Tag: cosmology

How the universe began…almost.

KuangSi2Some say that in the beginning, God created the heavens and the earth. But what do we know about our early universe and how we got here? How do we know that our ideas about the early universe are right? What is dark matter and dark energy and why do we think it exists in the first place?

All of the matter in the universe expanded from a single point. It doesn’t matter much what that means, though. To beg the question is to ask what happened before time began. And because of events that happened during the the inflationary epoch, we can no longer see all of the details of how the universe looked at the beginning of time.

But we won’t ask those questions today. Here we will talk about the current state of cosmology given by The Wilkinson Microwave Anisotropy Probe — the reigning Cosmic Microwave Background Radiation [CMBR] experiment that gives us our best data from the early universe. Within a year, though, we expect a new and improved data set from The Planck Satellite.

Can God Travel Through Time?

On Divine Intervention and Prideful Ignorance.

I gave up my short career in physics decades ago, after becoming seriously disenchanted with one of its most dangerous applications. Though of course general interest has led me to keep up with developments in the fields over the intervening years. With some amusement at the absurdity of it all, I might add.

Then as the millennium turned, I was prompted to get involved again by way of new theoretics about the nature of consciousness, having witnessed what became the first legally adjudicated ‘Miracle’ of human consciousness ever. Science and medicine had no explanations for what my family and a good number of other people witnessed, so I went looking for possible answers out there on the fringes. There are quite a few of those, including combo theories of cosmology and consciousness so mind-bogglingly complex that they could melt the brains of most people. Including me.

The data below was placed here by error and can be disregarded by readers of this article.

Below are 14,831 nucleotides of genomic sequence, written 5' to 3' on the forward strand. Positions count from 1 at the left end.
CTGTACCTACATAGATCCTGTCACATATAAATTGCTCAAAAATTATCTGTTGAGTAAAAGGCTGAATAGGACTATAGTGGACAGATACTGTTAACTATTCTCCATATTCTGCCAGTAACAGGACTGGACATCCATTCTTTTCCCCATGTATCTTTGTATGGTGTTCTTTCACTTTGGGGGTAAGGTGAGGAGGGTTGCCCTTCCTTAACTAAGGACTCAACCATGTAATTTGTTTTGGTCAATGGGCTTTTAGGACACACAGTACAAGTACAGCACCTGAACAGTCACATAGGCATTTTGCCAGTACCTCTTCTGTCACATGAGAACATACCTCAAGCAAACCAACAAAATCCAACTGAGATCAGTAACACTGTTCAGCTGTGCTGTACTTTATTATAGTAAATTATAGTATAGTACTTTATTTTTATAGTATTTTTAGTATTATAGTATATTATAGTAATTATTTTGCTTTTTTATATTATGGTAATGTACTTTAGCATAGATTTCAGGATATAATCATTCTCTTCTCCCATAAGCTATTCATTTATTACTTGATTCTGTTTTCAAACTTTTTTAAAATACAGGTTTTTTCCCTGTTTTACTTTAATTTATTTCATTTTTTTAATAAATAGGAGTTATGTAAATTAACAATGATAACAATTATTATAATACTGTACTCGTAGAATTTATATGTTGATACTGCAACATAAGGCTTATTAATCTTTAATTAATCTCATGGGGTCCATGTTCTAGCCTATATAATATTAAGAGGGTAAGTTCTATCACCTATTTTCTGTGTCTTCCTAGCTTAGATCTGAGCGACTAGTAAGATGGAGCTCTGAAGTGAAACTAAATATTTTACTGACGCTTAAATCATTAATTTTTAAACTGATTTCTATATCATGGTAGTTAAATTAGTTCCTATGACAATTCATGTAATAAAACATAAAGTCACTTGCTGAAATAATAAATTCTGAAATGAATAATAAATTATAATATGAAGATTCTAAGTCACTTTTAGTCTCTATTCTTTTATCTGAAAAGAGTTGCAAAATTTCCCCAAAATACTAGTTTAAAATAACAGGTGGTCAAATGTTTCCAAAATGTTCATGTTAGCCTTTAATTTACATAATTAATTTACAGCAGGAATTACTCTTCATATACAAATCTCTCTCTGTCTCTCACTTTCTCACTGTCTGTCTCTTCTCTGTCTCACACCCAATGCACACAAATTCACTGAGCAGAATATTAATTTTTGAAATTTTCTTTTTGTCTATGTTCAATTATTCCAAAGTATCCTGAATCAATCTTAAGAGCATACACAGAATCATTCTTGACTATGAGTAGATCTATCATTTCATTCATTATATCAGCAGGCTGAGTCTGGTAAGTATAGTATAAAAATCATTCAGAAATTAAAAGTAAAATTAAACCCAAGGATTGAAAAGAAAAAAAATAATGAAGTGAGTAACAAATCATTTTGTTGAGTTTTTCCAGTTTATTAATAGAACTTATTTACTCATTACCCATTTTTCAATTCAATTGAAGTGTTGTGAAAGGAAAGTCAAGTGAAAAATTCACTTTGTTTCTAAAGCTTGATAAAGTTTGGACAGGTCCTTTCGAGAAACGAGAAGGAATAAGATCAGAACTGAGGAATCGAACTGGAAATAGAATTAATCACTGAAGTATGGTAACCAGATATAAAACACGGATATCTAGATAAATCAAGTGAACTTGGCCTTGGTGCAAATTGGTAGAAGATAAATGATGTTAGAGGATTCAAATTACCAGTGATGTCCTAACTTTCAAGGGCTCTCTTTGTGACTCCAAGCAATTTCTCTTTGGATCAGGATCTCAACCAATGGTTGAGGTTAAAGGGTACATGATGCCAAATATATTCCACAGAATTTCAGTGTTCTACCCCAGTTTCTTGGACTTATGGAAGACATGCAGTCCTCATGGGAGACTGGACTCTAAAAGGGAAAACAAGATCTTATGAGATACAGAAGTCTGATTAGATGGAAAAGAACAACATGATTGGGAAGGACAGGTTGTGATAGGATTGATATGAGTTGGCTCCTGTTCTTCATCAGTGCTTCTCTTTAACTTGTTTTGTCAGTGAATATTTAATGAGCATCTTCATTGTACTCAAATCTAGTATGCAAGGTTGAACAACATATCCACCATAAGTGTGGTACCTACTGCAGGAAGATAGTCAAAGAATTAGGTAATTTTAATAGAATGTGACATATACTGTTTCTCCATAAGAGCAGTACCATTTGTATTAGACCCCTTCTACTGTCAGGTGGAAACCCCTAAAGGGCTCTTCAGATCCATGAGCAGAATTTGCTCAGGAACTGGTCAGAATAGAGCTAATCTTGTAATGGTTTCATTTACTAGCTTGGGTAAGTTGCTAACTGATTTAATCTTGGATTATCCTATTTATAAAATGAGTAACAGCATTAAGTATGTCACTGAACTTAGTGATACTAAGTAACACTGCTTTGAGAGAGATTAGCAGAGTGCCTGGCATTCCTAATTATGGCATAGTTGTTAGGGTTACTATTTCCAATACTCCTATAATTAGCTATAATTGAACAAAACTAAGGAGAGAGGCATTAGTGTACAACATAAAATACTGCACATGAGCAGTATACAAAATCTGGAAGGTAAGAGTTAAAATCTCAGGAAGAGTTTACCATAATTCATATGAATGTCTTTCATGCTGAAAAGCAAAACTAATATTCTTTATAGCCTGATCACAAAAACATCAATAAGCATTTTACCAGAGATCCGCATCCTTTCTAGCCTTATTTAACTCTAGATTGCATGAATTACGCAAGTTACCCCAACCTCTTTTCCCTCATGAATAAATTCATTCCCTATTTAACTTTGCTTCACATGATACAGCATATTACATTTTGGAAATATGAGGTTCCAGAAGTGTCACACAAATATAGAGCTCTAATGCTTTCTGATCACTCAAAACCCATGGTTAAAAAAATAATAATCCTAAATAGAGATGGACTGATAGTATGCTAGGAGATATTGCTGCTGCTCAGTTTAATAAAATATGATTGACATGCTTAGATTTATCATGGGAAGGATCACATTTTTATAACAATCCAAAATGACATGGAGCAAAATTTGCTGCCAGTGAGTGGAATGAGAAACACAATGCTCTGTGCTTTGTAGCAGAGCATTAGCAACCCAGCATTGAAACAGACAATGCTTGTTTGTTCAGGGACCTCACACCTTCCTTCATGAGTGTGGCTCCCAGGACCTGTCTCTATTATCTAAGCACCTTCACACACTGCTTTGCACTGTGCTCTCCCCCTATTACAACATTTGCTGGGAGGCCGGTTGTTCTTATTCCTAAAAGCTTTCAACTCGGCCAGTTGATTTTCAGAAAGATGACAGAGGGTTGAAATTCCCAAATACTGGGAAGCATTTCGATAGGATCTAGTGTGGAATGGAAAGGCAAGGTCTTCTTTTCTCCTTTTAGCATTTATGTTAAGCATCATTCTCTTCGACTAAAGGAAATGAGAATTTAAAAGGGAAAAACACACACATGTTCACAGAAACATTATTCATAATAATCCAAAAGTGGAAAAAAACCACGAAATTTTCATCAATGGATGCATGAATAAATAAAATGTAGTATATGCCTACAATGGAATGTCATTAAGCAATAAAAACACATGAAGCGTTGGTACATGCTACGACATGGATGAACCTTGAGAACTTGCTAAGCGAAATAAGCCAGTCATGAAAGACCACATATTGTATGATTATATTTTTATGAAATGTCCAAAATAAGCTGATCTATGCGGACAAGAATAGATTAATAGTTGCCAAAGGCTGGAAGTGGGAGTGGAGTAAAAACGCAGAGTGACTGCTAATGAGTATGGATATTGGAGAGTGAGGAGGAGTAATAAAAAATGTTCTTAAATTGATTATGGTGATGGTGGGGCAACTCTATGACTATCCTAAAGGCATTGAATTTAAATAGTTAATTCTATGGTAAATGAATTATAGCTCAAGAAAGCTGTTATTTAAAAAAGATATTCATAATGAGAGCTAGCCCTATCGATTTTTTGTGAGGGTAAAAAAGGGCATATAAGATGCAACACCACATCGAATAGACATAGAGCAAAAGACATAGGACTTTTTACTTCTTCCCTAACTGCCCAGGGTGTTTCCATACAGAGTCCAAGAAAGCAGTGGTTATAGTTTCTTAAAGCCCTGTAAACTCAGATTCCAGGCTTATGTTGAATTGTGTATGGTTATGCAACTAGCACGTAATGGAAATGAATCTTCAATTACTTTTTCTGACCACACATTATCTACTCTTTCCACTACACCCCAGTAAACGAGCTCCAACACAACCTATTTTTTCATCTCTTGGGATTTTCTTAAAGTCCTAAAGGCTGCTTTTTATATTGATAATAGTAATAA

One such theory that caught my attention was developed over a quarter of a century by a Norwegian mathematical physicist named Matti Pitkaanen, who calls it Topological Geometrodynamics, or TGD. It’s definitely a mind-melter, though when I contacted Matti directly I found him pleasantly willing to review the evidence and descriptions of what we’d witnessed, and attempt to explain how this could have been accomplished within the confines of his physical theoretics and application to consciousness. It was the only fringe theory out there that could even have conceivably applied, and once I began to wrap my head around it (once your mind is sufficiently melted it becomes pliable enough to stretch and wrap…) it did begin to make a modicum of sense.

What I liked best about TGD was its reliance upon p-adic primes in its descriptive mathematics. These are infinite numbers, and get around those pesky singularities that crop up at every corner in standard physics, which have been ‘renormalized’ away so conveniently by cheats built into the math. I’ve always considered the infinite (or, if you prefer, eternity) to be all around us all the time – that which provides the counterfactual milieu of our existence inside of and bounded by time. It struck me that approaching the mysteries with a method that embraced the infinite instead of flat denied it might give us a more useful picture of the totality of the reality we inhabit. But that’s just me, of course.

In the beginning, god created…


Life on Earth 2.0 – with graphics upgrade

Note:  Please forgive the re-post – still seems relevant.

Life on earth, in fact all life (as far as we know) is sustained by the razor thin and fragile atmosphere of a relatively tiny random globe in an obscure and nondescript solar system based on a third rate star hugging the inner edge of one immense spiral arm of a generic spiral galaxy in a far flung region of the vast and only Universe we know (although we are beginning to suspect that there may be others – see Multiverse Theory).


Eye On The Sky

*all photos courtesy of NASA

Keep a fire burning in your eye
Pay attention to the open sky
You never know what will be coming down

from Jackson Browne’s For A Dancer

Of the many strange episodes that have played themselves out in the course of my life, one of the more interesting was the two and a half years I spent working on NASA’s Hubble Space Telescope (HST) project.